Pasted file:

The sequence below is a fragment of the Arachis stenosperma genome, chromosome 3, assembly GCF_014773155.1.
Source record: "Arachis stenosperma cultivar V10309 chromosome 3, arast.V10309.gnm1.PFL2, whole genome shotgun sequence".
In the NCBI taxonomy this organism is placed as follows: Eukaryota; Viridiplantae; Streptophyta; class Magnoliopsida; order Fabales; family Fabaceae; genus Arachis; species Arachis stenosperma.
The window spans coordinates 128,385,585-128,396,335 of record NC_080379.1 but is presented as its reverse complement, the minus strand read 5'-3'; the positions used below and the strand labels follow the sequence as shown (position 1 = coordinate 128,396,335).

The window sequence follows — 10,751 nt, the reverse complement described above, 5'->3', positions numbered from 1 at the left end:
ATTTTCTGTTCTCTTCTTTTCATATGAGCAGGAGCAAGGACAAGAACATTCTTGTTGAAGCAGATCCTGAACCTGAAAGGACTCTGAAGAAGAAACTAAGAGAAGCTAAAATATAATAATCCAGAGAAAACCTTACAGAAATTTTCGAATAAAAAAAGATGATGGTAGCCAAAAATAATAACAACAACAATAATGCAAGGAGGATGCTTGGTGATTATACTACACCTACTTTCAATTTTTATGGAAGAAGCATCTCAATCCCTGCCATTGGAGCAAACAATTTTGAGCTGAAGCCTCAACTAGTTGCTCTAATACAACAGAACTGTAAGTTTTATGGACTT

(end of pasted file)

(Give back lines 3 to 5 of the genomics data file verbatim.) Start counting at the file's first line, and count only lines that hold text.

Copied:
In the NCBI taxonomy this organism is placed as follows: Eukaryota; Viridiplantae; Streptophyta; class Magnoliopsida; order Fabales; family Fabaceae; genus Arachis; species Arachis stenosperma.
The window spans coordinates 128,385,585-128,396,335 of record NC_080379.1 but is presented as its reverse complement, the minus strand read 5'-3'; the positions used below and the strand labels follow the sequence as shown (position 1 = coordinate 128,396,335).

The window sequence follows — 10,751 nt, the reverse complement described above, 5'->3', positions numbered from 1 at the left end: